Well the food photography was done indoors and at night, so the pics don’t make it look as appetizing and delicious as it was, but this with a little green salad really is perfect!  YUM!  =)

Homemade Pickles

I picked up seven pounds of pickling cucumbers at the Farmers Market and am going to make and can Dill Pickles.  I’m pretty excited, been wanting to do this for a while now and don’t know why I never did it last summer.  We planted some pickling cucs in our garden this year but I have yet to figure out how to grow them here.  One of our unsuccessful garden plantings, we need some more warm weather here and a longer summer, and/or a greenhouse!

Anyway, so nice and easy to be able to get them from a local produce farm at the Farmers Market.  Have any of you made and canned dill pickles?  I would love to hear your tips and secrets of success!  I am using my William-Sonoma Art of Preserving book, which I love and it has served me well so far.  Anyway, would love to hear some tips! =)

Roasted Potato Leek Soup

I made this soup the other night with our potatoes from the garden, so I can freeze it and have it to pull out for dinner on those chilly winter nights to come.  I’m not so sure any of it is going to make it to the freezer.  Can’t. Stop. Eating. It.  Even with the weather so warm right now, and usually I don’t care for hot soup in the summer, I’ve been enjoying it for lunch and dinner.

So comforting, soothing, heartwarming, creamy, and flavorful.  I basically did Ina Garten’s recipe from my cookbook, Back to Basics, and changed it up a little.



The roasted potatoes and leeks, sauteed shallot and garlic, white wine, chicken broth, parmesan, whole milk, parmesan, and a sprinkling of thyme and parsley all make for the best flavor!  Really, if you plan on making potato soup sometime soon, you’ve got to cook this one up!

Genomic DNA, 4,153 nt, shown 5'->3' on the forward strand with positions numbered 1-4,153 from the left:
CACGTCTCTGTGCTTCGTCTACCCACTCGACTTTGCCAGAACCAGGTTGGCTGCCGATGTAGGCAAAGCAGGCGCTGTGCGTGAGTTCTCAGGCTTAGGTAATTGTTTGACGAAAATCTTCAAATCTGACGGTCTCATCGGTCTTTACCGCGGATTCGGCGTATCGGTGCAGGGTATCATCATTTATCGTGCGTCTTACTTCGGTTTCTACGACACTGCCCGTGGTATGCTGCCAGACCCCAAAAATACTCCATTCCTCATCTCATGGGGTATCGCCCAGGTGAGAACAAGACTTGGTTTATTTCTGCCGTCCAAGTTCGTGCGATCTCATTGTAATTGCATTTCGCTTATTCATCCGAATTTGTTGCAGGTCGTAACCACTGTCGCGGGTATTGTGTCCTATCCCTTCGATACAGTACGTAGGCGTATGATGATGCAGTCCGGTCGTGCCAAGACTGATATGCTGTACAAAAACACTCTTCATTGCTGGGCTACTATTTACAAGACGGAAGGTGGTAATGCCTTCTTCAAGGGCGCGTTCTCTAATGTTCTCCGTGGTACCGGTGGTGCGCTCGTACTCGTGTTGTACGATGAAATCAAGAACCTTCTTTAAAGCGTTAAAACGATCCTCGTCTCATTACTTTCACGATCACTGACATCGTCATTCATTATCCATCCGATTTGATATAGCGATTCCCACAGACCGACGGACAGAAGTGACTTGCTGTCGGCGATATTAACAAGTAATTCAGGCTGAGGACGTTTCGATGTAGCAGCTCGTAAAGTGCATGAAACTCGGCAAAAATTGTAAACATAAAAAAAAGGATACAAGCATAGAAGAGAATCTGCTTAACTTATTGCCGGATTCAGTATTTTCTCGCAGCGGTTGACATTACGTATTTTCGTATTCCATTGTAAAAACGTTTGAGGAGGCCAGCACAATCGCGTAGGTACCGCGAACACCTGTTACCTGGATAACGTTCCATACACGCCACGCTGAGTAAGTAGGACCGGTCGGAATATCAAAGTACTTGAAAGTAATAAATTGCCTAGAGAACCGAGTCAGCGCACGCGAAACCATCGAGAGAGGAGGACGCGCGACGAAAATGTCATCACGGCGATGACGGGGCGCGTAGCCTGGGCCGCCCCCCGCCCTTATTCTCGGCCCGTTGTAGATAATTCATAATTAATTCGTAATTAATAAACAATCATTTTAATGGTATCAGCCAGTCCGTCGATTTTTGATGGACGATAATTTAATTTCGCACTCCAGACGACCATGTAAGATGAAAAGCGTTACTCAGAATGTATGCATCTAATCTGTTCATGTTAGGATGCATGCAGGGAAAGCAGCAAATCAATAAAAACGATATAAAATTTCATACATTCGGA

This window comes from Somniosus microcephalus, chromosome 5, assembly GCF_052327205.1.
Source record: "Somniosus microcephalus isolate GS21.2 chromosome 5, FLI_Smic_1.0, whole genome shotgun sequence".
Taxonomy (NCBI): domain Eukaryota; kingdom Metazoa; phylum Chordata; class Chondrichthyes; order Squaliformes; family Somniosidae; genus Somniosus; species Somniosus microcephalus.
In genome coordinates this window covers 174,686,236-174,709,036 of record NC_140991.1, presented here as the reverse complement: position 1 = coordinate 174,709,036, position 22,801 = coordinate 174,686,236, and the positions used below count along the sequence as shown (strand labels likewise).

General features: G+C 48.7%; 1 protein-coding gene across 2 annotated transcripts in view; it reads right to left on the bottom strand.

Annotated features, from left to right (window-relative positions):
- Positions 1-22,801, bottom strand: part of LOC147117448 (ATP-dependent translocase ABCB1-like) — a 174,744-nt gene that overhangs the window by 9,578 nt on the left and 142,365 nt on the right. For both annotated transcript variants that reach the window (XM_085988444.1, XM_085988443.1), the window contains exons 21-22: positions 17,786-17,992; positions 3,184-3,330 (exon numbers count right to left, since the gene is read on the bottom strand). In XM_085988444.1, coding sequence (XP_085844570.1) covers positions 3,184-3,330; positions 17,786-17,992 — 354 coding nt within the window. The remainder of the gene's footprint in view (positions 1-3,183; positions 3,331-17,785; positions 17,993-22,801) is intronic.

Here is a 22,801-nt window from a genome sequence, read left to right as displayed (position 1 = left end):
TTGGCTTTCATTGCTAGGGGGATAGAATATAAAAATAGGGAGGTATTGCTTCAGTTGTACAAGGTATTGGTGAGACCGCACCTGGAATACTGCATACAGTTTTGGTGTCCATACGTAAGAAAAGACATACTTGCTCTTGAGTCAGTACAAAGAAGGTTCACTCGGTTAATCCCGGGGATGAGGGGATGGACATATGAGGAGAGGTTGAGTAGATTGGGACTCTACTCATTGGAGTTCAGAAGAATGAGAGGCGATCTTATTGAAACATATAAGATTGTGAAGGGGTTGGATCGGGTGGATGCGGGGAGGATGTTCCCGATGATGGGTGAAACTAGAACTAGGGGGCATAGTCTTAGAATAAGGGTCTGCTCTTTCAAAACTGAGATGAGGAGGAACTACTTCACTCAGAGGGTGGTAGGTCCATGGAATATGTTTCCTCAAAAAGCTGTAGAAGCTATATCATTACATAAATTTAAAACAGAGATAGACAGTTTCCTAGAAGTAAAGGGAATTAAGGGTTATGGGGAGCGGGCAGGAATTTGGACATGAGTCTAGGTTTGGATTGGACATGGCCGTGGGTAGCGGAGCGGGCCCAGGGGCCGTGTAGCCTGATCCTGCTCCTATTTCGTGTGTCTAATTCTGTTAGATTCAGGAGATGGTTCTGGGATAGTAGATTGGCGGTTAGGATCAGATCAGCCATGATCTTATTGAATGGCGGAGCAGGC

::Roasted Potato Leek Soup::

3-4 lbs potatoes, cut in 3/4″ cubes (ideally yukon golds, but I used russets and reds from our garden)
3 leeks, cleaned and chopped
1/3 c. olive oil
Spread the potatoes and leeks out in a single layer on 3 baking sheets, drizzle well with olive oil and s+p and toss.  Roast at 400 F for 35-40 min.

3-4 T olive oil
2 shallots, chopped
3-4 garlic cloves, minced
3/4 c. dry white wine
2 qts. chicken broth
4-6 c. whole milk
4 T. parmesan, grated

In a large stockpot heat the olive oil, add in shallots, then garlic and saute til a few min., then toss in two sheet pans of the roasted veg, setting aside the third pan for later.  Saute only a couple min., pour in white wine and let cook a few min.  Add about 1 qt of broth (enough to make it thin enough to puree).  Use an immersion blender to puree the mixture in the pot (or puree batches of it in a food processor).  After it’s all pureed in the pot, heat back up, add in 4-6 c. whole milk (or cream), parmesan, and sprinkle in 1 T. fresh or dried thyme, fresh parsley, and s+p to taste.  Do not let it get to a full boil, but a gentle simmer.  Add in the last baking sheet of roasted potatoes and leeks to the pureed soup, stir up and enjoy! 

We have now pulled out all of our potatoes from the garden, I think I will make another pot of this to have more to freeze.  It is so nice to have homemade soup in the freezer on those winter evenings where soup just sounds perfect, or those weeknights that you just don’t feel like cooking.  =)